Saturday, January 18, through Sunday, April 19
Figge Art Museum, 225 West Second Street, Davenport IA
Drawing from the human figure has long been part of the traditional training for artists, and in the Figge Art Museum's fascinating new exhibition Figuratively Drawn: Works from the Figge Collection, on display from January 18 through April 19, guests of the Davenport venue will explore the infinitely varied ways that the body can be portrayed by artists who use the human form as a jumping-off point and drawing as their medium.
The Figge's exhibit boasts works pulled from the museum's vast collection, and as stated in the museum's introduction to Figuratively Drawn, “Drawing from a live model presents a specific set of challenges for artists. No matter how skilled a model is, after hours of holding a pose, their posture will inevitably change. Adding to that difficulty, the human body is made up of a complex combination of bone, muscle, and flesh, which must be understood from the inside out in order to accurately render its contours. Due to these unique challenges, figure drawing is often stressed in art education as a way of mastering drawing techniques like sighting, contour, and hatching, which can then be applied to any kind of drawing. It is perhaps because of this tradition that many of the artists included in this exhibition were or are longtime university faculty, passing on what they have learned from years of drawing to the next generation.
“When drawing from the figure, it is not always just a likeness that artists are after, but also a sense of the inner life of the sitter. The challenge becomes representing a sentient person with a complex internal dialogue rather than a vacant form. This dialogue is often revealed through the subject's eyes. According to studies done by the Department of Psychology at the Catholic University of the Sacred Heart in Milan, viewers will instinctively look for figures in works of art, and within the figure, the eyes are most likely to pull our gaze. Viewers' instinctual drive to seek out the figure in works of art clarifies why the human form has been a source of inspiration for so many artists.”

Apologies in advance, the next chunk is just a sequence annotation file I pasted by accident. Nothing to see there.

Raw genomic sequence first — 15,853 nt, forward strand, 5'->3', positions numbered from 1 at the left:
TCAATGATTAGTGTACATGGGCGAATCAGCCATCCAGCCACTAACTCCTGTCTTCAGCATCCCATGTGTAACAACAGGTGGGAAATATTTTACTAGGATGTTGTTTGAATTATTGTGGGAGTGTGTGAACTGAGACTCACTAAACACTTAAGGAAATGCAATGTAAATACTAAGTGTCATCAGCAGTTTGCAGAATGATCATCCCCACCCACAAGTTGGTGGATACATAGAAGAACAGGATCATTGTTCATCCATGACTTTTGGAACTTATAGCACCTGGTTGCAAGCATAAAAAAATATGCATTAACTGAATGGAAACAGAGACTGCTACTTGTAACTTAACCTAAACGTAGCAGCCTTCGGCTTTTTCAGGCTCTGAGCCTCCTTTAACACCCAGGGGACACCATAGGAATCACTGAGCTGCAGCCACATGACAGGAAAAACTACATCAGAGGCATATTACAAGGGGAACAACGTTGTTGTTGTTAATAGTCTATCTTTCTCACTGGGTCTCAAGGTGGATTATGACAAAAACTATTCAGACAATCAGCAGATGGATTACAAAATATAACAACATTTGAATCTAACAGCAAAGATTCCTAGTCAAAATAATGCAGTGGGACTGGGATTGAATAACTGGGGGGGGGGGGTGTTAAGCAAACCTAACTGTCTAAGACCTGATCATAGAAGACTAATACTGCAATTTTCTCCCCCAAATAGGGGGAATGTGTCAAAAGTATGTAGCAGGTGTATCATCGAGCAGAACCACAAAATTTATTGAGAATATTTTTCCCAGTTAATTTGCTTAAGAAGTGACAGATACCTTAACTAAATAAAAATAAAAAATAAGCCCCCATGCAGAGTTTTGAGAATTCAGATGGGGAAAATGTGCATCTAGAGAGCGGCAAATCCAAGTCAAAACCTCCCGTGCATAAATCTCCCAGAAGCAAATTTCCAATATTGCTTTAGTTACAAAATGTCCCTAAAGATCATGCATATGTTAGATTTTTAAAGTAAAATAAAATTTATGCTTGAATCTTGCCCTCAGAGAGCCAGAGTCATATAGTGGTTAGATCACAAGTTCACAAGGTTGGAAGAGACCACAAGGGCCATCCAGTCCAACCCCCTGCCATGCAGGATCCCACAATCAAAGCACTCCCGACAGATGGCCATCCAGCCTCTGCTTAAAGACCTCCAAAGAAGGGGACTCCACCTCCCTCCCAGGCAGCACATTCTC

Nearly 20 artists and works are featured in Figuratively Drawn: Works from the Figge Collection: Peggy Bacon's Going Swimming; Nell Blaine's Soccer; Sharon Callner's Three Female Figures (Red & Black); Jean Cocteau's Garcon a la Tese Tournee (Boy with His Head Turned); Edouard Duval-Carrié's 3 Sketches of Dr. Neiswanger in the Gardens of Villa Boedicia; Silvio Fracassini's Untitled (Nude Female Figure); Lucius Hitchcock's Illustration for Octave Thanet's “Man of the Hour”; Lester Johnson's Ten Hearts; James Konrad's Study for Censorship; Paul Lamantia's Early Daze; Leonardo Lasansky's Untitled (Portrait of a Woman); Nicholas Marsicano's Untitled #15A; Roland McKinney's Head of an Indian; Jody Mussoff's Pencils/Forks; Jim Nutt's Big Eyes & a Small Book; Joseph Patrick's Mother & Child; Larry Rivers' Jean Seberg; and Deter Roth's 2 Times, 5 Bats.
Museum hours are Tuesdays through Saturdays from 10 a.m. to 5 p.m., Thursdays from 10 a.m. to 9 p.m., and Sundays from noon to 5 p.m, and entrance to the exhibit is free with $4-10 admission. For more information on Figuratively Drawn: Works from the Figge Collection, call (563)326-7804 or visit FiggeArtMuseum.org.